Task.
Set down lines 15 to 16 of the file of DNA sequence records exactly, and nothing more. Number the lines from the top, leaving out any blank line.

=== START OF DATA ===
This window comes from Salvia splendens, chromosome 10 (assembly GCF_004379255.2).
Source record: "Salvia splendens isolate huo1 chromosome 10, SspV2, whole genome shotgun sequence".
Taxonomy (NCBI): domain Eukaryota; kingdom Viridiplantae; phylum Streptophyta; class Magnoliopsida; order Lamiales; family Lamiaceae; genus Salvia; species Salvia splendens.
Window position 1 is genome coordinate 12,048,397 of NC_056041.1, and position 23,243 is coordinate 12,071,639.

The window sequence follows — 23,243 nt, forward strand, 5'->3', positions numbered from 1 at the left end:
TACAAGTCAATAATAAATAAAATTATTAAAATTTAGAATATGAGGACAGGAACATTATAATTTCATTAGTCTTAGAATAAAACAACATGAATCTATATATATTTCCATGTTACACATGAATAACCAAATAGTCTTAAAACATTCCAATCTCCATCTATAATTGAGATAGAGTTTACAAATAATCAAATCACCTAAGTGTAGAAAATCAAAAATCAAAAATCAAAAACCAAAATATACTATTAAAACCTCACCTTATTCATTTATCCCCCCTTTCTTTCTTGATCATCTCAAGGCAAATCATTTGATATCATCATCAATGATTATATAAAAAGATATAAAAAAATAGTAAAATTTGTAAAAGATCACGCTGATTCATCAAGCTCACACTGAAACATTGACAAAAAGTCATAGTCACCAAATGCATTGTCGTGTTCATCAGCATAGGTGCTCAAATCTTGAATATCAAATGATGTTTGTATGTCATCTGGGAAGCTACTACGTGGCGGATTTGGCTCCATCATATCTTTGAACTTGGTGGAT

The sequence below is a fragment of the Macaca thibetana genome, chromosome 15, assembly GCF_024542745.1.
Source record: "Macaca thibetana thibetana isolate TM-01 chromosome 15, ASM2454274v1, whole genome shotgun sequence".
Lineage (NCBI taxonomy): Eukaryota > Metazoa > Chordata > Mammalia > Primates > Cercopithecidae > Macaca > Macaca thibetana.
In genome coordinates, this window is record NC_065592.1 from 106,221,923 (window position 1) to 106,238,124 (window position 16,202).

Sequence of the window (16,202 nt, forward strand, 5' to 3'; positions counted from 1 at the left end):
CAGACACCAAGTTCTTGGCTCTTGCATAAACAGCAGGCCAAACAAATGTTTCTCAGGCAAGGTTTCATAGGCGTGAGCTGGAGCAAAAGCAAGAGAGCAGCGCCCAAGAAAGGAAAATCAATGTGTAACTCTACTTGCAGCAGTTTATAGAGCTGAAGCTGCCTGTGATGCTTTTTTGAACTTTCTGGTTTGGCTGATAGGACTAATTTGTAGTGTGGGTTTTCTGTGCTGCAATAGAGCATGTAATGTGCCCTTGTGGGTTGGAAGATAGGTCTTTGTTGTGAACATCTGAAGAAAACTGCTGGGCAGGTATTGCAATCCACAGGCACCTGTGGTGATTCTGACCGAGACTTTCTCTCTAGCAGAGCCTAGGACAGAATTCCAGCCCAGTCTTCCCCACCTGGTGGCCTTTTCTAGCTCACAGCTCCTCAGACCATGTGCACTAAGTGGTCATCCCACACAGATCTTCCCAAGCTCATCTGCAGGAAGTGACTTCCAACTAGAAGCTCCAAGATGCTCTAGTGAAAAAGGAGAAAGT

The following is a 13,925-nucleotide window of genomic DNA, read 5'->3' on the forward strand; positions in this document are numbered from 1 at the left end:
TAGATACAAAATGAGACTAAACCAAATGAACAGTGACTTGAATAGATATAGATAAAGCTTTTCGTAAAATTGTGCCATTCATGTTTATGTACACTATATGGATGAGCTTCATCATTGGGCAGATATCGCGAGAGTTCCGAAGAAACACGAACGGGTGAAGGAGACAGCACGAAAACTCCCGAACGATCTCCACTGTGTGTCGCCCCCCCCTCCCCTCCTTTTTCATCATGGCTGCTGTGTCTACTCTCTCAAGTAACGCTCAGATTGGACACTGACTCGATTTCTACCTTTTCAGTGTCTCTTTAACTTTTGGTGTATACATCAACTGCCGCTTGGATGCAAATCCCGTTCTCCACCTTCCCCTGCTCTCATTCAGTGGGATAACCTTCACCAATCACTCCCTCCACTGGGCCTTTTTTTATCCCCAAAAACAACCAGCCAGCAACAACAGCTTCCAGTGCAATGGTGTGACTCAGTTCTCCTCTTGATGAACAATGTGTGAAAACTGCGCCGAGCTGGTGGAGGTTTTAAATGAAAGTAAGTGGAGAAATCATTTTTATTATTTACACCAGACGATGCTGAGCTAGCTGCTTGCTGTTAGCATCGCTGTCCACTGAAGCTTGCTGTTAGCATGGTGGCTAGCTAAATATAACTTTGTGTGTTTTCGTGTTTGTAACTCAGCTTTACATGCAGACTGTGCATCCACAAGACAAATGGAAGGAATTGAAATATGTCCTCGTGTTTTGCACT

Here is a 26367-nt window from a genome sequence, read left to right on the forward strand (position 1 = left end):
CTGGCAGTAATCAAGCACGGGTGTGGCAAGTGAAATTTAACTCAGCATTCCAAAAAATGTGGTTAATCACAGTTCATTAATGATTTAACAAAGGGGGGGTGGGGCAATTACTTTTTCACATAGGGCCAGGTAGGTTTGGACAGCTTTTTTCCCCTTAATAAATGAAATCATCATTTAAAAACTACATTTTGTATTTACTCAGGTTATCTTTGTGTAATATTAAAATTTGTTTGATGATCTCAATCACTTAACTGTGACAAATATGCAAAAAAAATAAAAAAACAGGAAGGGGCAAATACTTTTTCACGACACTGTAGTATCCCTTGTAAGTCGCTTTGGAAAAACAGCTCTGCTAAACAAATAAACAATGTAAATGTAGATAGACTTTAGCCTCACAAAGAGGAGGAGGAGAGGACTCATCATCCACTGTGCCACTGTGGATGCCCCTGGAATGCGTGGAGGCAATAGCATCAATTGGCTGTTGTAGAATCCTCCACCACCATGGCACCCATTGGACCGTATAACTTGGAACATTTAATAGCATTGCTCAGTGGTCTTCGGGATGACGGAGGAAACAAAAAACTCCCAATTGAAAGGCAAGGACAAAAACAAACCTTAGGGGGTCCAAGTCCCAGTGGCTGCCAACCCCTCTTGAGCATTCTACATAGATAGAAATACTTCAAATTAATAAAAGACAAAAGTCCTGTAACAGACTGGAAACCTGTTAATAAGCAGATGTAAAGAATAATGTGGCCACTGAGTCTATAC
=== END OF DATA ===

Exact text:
Here is a 26367-nt window from a genome sequence, read left to right on the forward strand (position 1 = left end):
CTGGCAGTAATCAAGCACGGGTGTGGCAAGTGAAATTTAACTCAGCATTCCAAAAAATGTGGTTAATCACAGTTCATTAATGATTTAACAAAGGGGGGGTGGGGCAATTACTTTTTCACATAGGGCCAGGTAGGTTTGGACAGCTTTTTTCCCCTTAATAAATGAAATCATCATTTAAAAACTACATTTTGTATTTACTCAGGTTATCTTTGTGTAATATTAAAATTTGTTTGATGATCTCAATCACTTAACTGTGACAAATATGCAAAAAAAATAAAAAAACAGGAAGGGGCAAATACTTTTTCACGACACTGTAGTATCCCTTGTAAGTCGCTTTGGAAAAACAGCTCTGCTAAACAAATAAACAATGTAAATGTAGATAGACTTTAGCCTCACAAAGAGGAGGAGGAGAGGACTCATCATCCACTGTGCCACTGTGGATGCCCCTGGAATGCGTGGAGGCAATAGCATCAATTGGCTGTTGTAGAATCCTCCACCACCATGGCACCCATTGGACCGTATAACTTGGAACATTTAATAGCATTGCTCAGTGGTCTTCGGGATGACGGAGGAAACAAAAAACTCCCAATTGAAAGGCAAGGACAAAAACAAACCTTAGGGGGTCCAAGTCCCAGTGGCTGCCAACCCCTCTTGAGCATTCTACATAGATAGAAATACTTCAAATTAATAAAAGACAAAAGTCCTGTAACAGACTGGAAACCTGTTAATAAGCAGATGTAAAGAATAATGTGGCCACTGAGTCTATAC